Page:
Problems of Knowledge and Freedom
Noam Chomsky

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Abracadabra by Eduardo Galeano

Problems of Knowledge and Freedom



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by Eduardo Galeano

Montevideo, Uruguay, April 2003
from The New Press edition of Problems of Knowledge and Freedom

I suspect Chomsky is familiar with the key that opens forbidden doors. As a renowned scholar of linguistics, he ought to be. Abracadabra, the magic word used by people everywhere, comes from the Hebrew abreq ad habra and it means, “Keep spreading your fire until the end.”

text checked (see note) Sep 2009

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Problems of Knowledge and Freedom
The Russell Lectures

Copyright © 1971 by Noam Chomsky

— 1 —
On Interpreting the World

The notion that there may be innate principles of mind that on the one hand make possible the acquisition of knowledge and belief, and on the other, determine and limit its scope, suggests nothing that should surprise a biologist, so far as I can see. [...] It is quite reasonable to suppose that specific principles of language structure are a biological given, at the present stage of human evolution.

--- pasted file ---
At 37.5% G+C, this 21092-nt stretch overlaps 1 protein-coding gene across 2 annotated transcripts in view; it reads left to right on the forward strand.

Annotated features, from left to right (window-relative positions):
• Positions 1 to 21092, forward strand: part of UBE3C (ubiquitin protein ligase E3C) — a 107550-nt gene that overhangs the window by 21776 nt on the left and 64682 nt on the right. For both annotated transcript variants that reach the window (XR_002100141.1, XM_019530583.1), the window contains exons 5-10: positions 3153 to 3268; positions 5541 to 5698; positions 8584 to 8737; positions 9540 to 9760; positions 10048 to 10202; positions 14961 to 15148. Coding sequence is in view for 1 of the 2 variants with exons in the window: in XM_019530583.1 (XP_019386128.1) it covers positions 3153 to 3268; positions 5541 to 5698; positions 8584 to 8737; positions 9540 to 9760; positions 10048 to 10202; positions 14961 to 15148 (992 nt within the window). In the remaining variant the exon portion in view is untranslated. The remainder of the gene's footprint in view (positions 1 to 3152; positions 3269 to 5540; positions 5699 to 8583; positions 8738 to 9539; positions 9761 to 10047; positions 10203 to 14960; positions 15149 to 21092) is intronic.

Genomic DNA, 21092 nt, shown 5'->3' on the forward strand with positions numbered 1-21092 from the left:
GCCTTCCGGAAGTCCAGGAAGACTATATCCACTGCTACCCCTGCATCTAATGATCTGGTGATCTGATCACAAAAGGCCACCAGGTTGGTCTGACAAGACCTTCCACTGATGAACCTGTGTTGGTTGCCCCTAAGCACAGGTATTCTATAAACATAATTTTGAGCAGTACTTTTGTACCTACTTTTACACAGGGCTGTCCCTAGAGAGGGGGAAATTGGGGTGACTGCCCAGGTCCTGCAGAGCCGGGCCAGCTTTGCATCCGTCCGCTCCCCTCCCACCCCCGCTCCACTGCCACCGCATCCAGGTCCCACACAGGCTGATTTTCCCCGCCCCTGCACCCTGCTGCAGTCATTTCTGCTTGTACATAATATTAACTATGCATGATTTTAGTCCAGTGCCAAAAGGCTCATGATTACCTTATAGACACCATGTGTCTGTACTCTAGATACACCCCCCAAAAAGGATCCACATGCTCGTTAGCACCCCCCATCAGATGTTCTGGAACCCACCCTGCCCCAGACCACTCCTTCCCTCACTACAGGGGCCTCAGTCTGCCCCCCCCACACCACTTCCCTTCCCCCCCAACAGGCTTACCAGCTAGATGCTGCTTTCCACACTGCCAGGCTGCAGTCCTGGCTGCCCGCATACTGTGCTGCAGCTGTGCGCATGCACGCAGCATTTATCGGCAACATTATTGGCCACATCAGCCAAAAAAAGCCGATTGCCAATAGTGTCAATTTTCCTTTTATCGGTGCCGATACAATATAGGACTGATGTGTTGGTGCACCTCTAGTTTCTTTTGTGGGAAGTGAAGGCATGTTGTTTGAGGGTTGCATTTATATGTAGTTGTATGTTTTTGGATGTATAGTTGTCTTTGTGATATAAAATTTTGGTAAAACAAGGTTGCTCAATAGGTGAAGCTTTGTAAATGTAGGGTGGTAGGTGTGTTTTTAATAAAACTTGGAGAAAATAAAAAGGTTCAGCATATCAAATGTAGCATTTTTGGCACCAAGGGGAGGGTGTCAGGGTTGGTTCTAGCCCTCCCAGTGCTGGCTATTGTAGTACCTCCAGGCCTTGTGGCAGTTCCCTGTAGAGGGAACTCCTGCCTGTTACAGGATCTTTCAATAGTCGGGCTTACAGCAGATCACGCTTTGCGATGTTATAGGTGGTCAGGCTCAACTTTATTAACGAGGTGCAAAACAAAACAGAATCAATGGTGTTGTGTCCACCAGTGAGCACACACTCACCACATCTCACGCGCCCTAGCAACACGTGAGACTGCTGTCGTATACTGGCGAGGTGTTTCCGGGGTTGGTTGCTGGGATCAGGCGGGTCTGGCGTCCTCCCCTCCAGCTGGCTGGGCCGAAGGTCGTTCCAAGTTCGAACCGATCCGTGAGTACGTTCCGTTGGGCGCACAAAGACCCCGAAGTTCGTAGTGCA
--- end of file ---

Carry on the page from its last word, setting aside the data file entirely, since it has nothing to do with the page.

We might say, paraphrasing these remarks, that our mental constitution permits us to arrive at knowledge of the world insofar as our innate capacity to create theories happens to match some aspect of the structure of the world. By exploring various faculties of the mind, we might, in principle, come to understand what theories are more readily accessible to us than others, or what potential theories are accessible to us at all, what forms of scientific knowledge can be attained, if the world is kind enough to have the required properties. Where it is not, we may be able to develope a kind of “intellectual technology”—say, a technique of prediction that will, for some reason, work within limits—but not to attain what might properly be called scientific understanding or common-sense knowledge. Another organism, following different principles, might develop other sciences, or lack some of ours. Whether we will come to understand those aspects of human existence or physical reality, features of which intrigue us, we do not know, though the question might be answerable if we were to succeed in determining the principles of human understanding. It is this task that Russell’s mature theory of knowledge presents to us, in an outline that is suggestive but, as he insists, no more than that.